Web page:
Five Minutes With Cecily Brown

Since making her now-considerable reputation as a painter of erotic imagery in the late ’90s, the 43-year old artist Cecily Brown has been working the muddy turf between abstraction and figuration.


Since making her now-considerable reputation as a painter of erotic imagery in the late ’90s, the 43-year old artist Cecily Brown has been working the muddy turf between abstraction and figuration. Critics, for the most part, feel she has drifted more towards the former over the years. But now, with her new solo exhibition opening tonight at Gagosian’s Madison Avenue gallery in New York, the British artist might be making her clearest strides towards the latter. Her first show in New York since 2008 consists of six large canvases featuring groups of variously posed nude women, some of whose faces are distinct, and others who are obfuscated by Brown’s earth-toned paint.

When did you start working on the six paintings that make up this show? I started these two years ago, but the way I work is I start things and then I leave them to start other things. I left these paintings alone for a while before going back because they were making me so uneasy. I needed time to sort of step back from them.

What about them made you uneasy? It’s kind of a jump for me. Crowds of women are quite a lot more figurative than anything I’ve painted for some time. And even though my whole take on the matter is always that there’s no difference between abstraction and figuration—well, in this case, it feels like there is. For me, it became unfamiliar territory once faces appeared in the paintings.

The way they’re arranged in the paintings, it almost feels like you’re combing your memory for faces—some are more in focus, others less so. Right. Actually, I’m in the middle of titling them, and I decided to call one work Name That Tune. My husband asked why, and I explained that it was exactly this sort of feeling—when someone feels vaguely familiar, and faces come and go, in and out of focus. Maybe it’s just my early-onset Alzheimer’s [laughs], but in my more abstract work I’ve always liked the sense of mind and eye collaborating to complete the thought. Ideally, there’s something transporting about looking at them.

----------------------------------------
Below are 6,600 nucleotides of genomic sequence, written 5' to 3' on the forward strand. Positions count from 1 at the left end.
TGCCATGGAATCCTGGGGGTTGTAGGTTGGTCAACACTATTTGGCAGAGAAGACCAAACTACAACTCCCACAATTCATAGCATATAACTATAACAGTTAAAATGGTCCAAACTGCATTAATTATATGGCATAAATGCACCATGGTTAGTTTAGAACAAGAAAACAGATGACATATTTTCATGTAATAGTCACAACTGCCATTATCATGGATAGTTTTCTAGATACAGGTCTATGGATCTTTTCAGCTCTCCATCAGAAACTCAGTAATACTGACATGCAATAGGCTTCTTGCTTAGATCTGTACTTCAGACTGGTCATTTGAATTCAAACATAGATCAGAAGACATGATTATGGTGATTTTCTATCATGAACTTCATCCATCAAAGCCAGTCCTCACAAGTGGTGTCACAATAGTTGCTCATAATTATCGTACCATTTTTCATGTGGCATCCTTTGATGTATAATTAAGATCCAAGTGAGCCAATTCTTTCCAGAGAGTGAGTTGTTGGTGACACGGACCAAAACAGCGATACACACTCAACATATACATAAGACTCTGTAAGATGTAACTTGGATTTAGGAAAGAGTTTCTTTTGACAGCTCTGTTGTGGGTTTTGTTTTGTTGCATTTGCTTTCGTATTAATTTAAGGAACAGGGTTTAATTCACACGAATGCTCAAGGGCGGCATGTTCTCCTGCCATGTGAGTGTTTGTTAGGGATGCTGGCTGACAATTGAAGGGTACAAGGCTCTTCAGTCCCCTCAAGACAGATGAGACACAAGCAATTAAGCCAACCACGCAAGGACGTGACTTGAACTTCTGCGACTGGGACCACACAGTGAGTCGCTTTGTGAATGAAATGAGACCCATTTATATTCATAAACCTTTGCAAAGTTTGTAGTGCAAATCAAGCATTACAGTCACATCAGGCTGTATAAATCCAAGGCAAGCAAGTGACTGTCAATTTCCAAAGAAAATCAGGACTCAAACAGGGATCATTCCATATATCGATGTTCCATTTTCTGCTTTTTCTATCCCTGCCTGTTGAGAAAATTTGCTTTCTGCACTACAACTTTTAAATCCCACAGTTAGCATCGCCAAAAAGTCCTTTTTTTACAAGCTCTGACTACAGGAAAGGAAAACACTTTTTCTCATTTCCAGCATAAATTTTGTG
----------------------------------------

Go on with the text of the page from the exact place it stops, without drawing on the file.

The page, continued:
Did you call up any of these faces from your own past? They’re not faces of real people, but maybe they’re faces from art. I was painting 13 faces in one group and approaching each in different ways. I’ve always loved Edvard Munch’s women, so I’d paint one like Munch, another like James Ensor, one like Lucian Freud, and then maybe another from memory. But the funny thing about when you’re painting figuratively, you sort of feel slightly more awake in the real world. Every time you look at someone, part of your brain is trying to record and store it: that’s what a cheek looks like from that angle, or those are eyelashes or freckles or whatever. In a really nice way, you feel like everything is turned up high visually.

So you were a bit odd socially during this period? Yeah. [laughs] If you catch me staring closely at your fingernails, you know why.

Why did you decide to focus on nudes of women? That’s kind of a tricky one—it seems like such a loaded topic. There were moments when I worried about whether these are positive views of women. I think that my being conflicted about making nudes of women comes across in the paintings. I don’t even feel like they are really nudes because while there’s plenty of skin, there’s not really anything titillating. They feel melancholic, for the most part.

How do you feel about the idea of the ‘male gaze’? As a woman, you’re used to being looked at in person—well, not as much now as before [laughs]—just like, as a painter, you’re aware of the idea of the male gaze in art. It’s a complicated issue. I never thought I shouldn’t look at a painting of a woman just because it was made by a man. I always looked rather naively, and I always wanted to make paintings that stood apart from any kind of dogma. I do think we’re sort of beyond all that now. Mostly, I’ve just always wanted to keep making work that’s in opposition to whatever came before in my career. That’s why I have a hankering for the figurative now.

Your last solo show in New York, which was mostly abstract and expansive rather than figurative and tightly edited like this one, was five years ago. A lot’s changed for you since then. For one, you had a baby. Exactly, but I don’t think you want to call these the ‘motherhood pictures’. [laughs] They’re not exactly warm and fuzzy. But the way I work now, it’s a bit schizophrenic. Before, I never really had a domestic side at all. Now I have to think about things like lunch and laundry.

Does your daughter Celeste paint? Yes, but probably no more than most four-year olds.

She doesn’t have a defined style yet? No, but if you ask her what something is, she’ll tell you, “It’s abstract.”

Images: © Cecily Brown. Courtesy Gagosian Gallery. Photography by Robert McKeever